other benefits. Airlines give employees guidelines for
bargaining with passengers, and they may select those volunteers
willing to sell back their reservations for the lowest price.
the airline offers you a free ticket, ask about restrictions. How long is the ticket good for? Is it "blacked out" during
holiday periods when you might want to use it? Can it be used
for international flights? Most importantly, can you make a
reservation, and if so, how far before departure are you
permitted to make it?
DOT requires each airline to give all passengers who are bumped
involuntarily a written statement describing their rights and
explaining how the carrier decides who gets on an oversold
flight and who doesn't. Those travelers who don't get to fly are
frequently entitled to an on-the-spot payment of denied boarding
compensation. The amount depends on the price of their ticket
and the length of the delay :
If you are bumped involuntarily and the airline arranges
substitute transportation that is scheduled to get you to your
final destination (including later connections) within one hour
of your original scheduled arrival time, there is no
If the airline arranges substitute transportation that is
scheduled to arrive at your destination between one and two
hours after your original arrival time (between one and four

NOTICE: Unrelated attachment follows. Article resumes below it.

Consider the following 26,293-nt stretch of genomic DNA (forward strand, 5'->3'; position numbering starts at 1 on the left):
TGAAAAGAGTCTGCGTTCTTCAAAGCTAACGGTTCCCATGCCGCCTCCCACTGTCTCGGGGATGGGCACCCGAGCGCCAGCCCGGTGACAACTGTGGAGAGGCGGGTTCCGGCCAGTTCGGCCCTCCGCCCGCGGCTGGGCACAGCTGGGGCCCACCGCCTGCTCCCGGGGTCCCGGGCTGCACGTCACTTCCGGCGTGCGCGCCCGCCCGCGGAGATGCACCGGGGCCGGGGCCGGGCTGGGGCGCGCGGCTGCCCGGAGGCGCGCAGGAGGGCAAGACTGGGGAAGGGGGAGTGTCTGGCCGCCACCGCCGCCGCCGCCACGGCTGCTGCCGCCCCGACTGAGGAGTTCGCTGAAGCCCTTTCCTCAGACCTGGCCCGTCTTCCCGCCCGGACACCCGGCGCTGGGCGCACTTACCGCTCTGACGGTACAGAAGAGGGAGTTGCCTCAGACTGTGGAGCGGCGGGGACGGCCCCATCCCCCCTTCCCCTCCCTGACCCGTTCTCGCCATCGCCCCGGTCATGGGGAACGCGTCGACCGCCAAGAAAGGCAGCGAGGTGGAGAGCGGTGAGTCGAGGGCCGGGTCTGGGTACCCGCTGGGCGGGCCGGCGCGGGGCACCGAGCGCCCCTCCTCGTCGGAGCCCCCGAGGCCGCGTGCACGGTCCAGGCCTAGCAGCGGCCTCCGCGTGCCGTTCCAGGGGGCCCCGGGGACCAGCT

hours on international flights), the airline must pay you an
amount equal to your one-way fare to your final destination,
with a $400 maximum.
If the substitute transportation is scheduled to get you to
your destination more than two hours later (four hours
internationally), or if the airline does not make any substitute
travel arrangements for you, the compensation doubles (200% of
your fare, $800 maximum).
You always get to keep your original ticket and use it on
another flight. If you choose to make your own arrangements, you
can request an "involuntary refund" for the ticket for the
flight you were bumped from. The denied boarding compensation is
essentially a payment for your inconvenience.
Like all rules, however, there are a few conditions and
To be eligible for compensation, you must have a confirmed
reservation. A written confirmation issued by the airline or an
authorized agent or reservation service qualifies you in this
regard even if the airline can't find your reservation in the
computer, as long as you didn't cancel your reservation or miss
a reconfirmation deadline.
You must meet the airline's deadline for buying your ticket. Discount tickets must usually be purchased within a certain
number of days after the reservation was made. Other tickets
normally have to be picked up no later than 30 minutes before
In addition to the ticketing deadline, each airline has a
check-in deadline, which is the amount of time before scheduled
departure that you must present yourself to the airline at the
airport. For domestic flights most carriers require you to be at
the departure gate between 10 minutes and 30 minutes before
scheduled departure, but some deadlines can be an hour or
longer. Check-in deadlines on international flights can be as
much as three hours before scheduled departure time.
airlines may simply require you to be at the ticket/baggage
counter by this time; most, however, require that you get all
the way to the boarding area. If you miss the ticketing or